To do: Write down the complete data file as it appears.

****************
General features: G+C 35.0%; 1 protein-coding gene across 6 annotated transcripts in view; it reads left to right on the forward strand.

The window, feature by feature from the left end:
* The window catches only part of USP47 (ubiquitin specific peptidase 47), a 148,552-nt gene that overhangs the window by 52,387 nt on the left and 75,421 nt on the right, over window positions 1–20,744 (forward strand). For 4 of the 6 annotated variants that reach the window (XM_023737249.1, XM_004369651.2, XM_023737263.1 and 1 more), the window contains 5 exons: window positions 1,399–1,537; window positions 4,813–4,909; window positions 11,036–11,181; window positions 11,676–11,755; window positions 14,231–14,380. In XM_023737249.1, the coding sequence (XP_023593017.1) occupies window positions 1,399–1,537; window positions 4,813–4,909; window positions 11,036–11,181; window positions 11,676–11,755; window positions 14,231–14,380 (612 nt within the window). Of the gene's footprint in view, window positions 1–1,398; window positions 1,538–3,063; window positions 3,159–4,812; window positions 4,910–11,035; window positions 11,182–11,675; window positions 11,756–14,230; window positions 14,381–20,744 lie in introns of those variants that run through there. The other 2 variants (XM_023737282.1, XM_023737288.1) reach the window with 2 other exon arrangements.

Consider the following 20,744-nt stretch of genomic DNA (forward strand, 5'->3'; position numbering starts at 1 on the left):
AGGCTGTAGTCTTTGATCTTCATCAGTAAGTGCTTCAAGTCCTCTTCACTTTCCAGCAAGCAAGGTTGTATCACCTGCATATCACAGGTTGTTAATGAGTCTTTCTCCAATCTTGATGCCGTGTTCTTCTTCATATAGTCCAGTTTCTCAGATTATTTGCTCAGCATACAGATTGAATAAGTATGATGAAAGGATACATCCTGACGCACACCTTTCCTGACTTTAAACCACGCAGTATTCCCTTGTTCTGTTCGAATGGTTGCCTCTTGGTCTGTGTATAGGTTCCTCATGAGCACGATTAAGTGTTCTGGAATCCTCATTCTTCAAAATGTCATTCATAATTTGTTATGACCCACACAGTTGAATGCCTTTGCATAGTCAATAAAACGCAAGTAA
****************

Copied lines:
General features: G+C 35.0%; 1 protein-coding gene across 6 annotated transcripts in view; it reads left to right on the forward strand.

The window, feature by feature from the left end:
* The window catches only part of USP47 (ubiquitin specific peptidase 47), a 148,552-nt gene that overhangs the window by 52,387 nt on the left and 75,421 nt on the right, over window positions 1–20,744 (forward strand). For 4 of the 6 annotated variants that reach the window (XM_023737249.1, XM_004369651.2, XM_023737263.1 and 1 more), the window contains 5 exons: window positions 1,399–1,537; window positions 4,813–4,909; window positions 11,036–11,181; window positions 11,676–11,755; window positions 14,231–14,380. In XM_023737249.1, the coding sequence (XP_023593017.1) occupies window positions 1,399–1,537; window positions 4,813–4,909; window positions 11,036–11,181; window positions 11,676–11,755; window positions 14,231–14,380 (612 nt within the window). Of the gene's footprint in view, window positions 1–1,398; window positions 1,538–3,063; window positions 3,159–4,812; window positions 4,910–11,035; window positions 11,182–11,675; window positions 11,756–14,230; window positions 14,381–20,744 lie in introns of those variants that run through there. The other 2 variants (XM_023737282.1, XM_023737288.1) reach the window with 2 other exon arrangements.

Consider the following 20,744-nt stretch of genomic DNA (forward strand, 5'->3'; position numbering starts at 1 on the left):
AGGCTGTAGTCTTTGATCTTCATCAGTAAGTGCTTCAAGTCCTCTTCACTTTCCAGCAAGCAAGGTTGTATCACCTGCATATCACAGGTTGTTAATGAGTCTTTCTCCAATCTTGATGCCGTGTTCTTCTTCATATAGTCCAGTTTCTCAGATTATTTGCTCAGCATACAGATTGAATAAGTATGATGAAAGGATACATCCTGACGCACACCTTTCCTGACTTTAAACCACGCAGTATTCCCTTGTTCTGTTCGAATGGTTGCCTCTTGGTCTGTGTATAGGTTCCTCATGAGCACGATTAAGTGTTCTGGAATCCTCATTCTTCAAAATGTCATTCATAATTTGTTATGACCCACACAGTTGAATGCCTTTGCATAGTCAATAAAACGCAAGTAA